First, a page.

Perfecting a paella recipe is an art form that requires practice. To excel in the craft, there's no better person to learn from than an international icon in gastronomy and a fellow native of paella's origin country. Though he's now an American citizen living in Maryland and traveling the world through his charity, World Central Kitchen, chef and humanitarian José Andrés was born in raised in Spain (via Forbes). Having spent many years traversing his native country in search of the best dishes and ingredients, he has a Spain-focused food line selling products like sherry vinegar, extra-virgin olive oil, tinned seafood, and jamón ibérico, not to mention 30 restaurants across the U.S. that helped introduce the American public to tapas.
Considering Andrés' expertise in Spanish cuisine, it's no surprise that he's passionate about paella, a dish traditionally enjoyed in the region of Valencia that also commands worldwide appeal. Those honing their paella chops may want to know the chef's most important tip for the traditional dish of rice, meat, seafood, and saffron. gas hob factory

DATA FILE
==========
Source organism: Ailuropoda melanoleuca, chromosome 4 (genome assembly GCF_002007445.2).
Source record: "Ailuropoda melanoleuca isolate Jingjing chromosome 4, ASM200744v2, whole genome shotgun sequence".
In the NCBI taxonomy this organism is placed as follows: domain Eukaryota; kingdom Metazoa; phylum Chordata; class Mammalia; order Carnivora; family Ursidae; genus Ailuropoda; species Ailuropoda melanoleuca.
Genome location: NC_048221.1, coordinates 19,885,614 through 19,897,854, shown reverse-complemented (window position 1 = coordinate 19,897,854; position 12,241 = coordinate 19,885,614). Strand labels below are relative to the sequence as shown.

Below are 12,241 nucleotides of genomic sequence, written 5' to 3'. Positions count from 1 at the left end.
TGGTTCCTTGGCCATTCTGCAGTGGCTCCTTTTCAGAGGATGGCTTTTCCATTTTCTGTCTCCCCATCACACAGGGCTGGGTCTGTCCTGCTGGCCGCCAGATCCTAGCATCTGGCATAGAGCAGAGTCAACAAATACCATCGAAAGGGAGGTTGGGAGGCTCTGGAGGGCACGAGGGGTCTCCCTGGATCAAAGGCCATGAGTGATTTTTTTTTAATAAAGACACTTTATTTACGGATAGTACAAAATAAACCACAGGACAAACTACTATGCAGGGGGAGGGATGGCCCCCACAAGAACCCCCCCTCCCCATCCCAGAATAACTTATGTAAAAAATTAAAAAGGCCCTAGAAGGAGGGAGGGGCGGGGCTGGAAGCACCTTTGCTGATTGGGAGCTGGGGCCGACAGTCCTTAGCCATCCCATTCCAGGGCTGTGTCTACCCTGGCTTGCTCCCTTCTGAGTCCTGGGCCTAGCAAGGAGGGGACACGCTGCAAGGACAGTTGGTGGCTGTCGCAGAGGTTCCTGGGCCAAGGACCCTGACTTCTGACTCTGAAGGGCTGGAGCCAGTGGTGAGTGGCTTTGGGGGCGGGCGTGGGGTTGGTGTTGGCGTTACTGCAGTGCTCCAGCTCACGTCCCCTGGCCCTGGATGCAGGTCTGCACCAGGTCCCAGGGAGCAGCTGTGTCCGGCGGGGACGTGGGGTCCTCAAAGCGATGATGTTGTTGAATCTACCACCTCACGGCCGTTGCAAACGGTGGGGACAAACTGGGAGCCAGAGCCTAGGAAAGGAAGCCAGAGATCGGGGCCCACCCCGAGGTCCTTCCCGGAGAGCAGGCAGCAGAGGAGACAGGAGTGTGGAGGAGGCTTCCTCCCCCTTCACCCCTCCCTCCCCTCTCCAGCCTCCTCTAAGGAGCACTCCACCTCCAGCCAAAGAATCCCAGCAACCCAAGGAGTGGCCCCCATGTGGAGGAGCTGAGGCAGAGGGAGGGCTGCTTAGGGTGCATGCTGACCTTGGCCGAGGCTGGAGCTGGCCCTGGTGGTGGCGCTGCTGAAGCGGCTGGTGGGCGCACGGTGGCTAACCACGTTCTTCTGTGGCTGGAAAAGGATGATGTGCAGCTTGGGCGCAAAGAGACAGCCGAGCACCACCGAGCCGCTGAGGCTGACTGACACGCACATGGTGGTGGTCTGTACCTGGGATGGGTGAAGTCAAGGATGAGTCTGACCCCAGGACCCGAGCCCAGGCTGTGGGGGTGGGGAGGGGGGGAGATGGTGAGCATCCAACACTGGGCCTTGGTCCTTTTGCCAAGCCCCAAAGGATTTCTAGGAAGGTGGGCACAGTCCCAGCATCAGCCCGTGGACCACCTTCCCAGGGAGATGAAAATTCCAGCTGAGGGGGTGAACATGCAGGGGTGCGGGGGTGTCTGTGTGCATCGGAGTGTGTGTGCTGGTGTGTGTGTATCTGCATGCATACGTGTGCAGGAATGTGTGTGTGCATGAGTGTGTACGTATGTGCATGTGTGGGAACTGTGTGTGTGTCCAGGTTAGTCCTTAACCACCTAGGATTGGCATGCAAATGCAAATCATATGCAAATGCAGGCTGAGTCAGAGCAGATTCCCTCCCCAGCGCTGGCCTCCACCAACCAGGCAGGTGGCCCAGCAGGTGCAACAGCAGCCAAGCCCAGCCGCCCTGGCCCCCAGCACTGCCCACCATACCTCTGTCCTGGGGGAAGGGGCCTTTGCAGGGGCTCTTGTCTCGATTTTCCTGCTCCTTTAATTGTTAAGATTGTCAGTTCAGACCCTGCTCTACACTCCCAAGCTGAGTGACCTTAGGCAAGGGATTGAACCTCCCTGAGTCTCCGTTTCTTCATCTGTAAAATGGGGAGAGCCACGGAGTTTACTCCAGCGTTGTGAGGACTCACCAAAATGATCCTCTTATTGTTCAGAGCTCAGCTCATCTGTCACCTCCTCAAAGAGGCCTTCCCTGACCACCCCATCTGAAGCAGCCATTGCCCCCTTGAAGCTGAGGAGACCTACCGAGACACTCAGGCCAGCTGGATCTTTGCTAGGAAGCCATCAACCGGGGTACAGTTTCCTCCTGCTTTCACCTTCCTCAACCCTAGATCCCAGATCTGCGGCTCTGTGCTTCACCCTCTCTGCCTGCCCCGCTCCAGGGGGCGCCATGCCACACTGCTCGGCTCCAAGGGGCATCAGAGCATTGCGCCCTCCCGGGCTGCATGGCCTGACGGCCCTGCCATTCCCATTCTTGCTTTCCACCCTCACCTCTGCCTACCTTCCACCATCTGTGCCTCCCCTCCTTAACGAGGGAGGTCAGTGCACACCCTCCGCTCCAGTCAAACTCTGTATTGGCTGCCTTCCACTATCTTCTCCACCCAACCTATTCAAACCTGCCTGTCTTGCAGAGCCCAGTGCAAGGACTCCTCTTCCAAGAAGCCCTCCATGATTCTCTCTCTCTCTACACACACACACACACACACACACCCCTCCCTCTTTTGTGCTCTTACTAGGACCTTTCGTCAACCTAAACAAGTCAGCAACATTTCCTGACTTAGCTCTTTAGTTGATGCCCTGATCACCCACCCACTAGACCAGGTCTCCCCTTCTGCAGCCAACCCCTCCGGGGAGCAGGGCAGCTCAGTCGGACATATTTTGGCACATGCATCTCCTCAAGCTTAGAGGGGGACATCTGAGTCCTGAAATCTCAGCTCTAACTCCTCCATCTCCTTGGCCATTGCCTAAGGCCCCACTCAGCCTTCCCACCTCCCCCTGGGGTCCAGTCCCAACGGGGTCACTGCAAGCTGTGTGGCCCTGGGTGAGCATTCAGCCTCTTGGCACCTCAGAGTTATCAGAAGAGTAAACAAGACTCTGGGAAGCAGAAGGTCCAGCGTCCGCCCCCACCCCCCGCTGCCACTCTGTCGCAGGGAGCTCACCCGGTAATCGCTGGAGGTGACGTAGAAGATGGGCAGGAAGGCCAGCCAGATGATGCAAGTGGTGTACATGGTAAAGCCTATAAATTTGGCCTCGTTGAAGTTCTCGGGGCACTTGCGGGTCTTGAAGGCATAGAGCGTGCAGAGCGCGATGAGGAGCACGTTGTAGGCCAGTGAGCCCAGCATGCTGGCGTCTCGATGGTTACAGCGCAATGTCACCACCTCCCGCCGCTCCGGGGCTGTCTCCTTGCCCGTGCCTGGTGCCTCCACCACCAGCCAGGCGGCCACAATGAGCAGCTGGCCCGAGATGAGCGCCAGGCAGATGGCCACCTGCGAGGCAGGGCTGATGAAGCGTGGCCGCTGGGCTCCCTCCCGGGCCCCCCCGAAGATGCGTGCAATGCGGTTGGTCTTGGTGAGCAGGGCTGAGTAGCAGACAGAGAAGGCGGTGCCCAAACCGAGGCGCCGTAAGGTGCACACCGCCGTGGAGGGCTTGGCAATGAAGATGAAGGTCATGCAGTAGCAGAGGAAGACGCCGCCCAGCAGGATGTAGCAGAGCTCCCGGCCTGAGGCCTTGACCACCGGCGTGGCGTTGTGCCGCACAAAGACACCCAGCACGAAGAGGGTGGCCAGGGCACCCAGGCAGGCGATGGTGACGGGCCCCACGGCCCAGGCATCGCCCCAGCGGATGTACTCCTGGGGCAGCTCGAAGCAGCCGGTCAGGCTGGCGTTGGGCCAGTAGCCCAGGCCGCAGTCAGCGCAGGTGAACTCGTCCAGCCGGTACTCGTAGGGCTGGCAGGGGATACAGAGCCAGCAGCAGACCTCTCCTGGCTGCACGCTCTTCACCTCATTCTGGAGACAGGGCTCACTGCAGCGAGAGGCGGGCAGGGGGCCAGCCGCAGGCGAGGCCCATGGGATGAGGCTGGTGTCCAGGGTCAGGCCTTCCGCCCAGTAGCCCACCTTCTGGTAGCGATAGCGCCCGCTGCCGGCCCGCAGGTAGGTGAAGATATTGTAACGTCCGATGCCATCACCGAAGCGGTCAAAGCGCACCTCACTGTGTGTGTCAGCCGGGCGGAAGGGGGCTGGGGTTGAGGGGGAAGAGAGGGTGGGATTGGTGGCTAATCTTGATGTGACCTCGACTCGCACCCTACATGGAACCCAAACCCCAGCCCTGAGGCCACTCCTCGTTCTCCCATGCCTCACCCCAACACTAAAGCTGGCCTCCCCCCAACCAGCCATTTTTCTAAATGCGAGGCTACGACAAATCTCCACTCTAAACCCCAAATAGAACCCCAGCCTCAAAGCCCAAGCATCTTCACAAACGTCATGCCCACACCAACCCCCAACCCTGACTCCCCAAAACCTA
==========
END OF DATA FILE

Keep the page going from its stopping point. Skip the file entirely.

The art of a perfect paella lies in the ingredients, and, as Andrés advises, you need to get them right. While rice is the foundation and high-quality meat and spices are vital to the flavor of the dish, the real secret, Andrés says, is in the wood fire over which the dish is cooked. "The trick to its alchemy is controlling the fire," Andrés told Marriot Bonvoy Traveler. And quite a fire it is: In a "private paella class" with fellow chef Eric Ripert, Andrés made it clear that "domesticating the fire is key," stoking the flames with kindling as they flickered tall over the sizzling paella.
gas hob india Andrés' YouTube channel also specifies that beyond good Spanish rice, chicken, rabbit, and saffron, you really need to cook paella over a wood fire. This not only keeps the paellera (cooking pan) perfectly hot, but it also creates a unique "smokiness inside the rice that you won't get with a gas burner." And as yet another reason why Andrés considers smoke and fire to be integral to the perfect paella, he says they result in "socorrat," or the brown crust that forms underneath the rice and signals that your paella is crispy, savory, and ready to be enjoyed.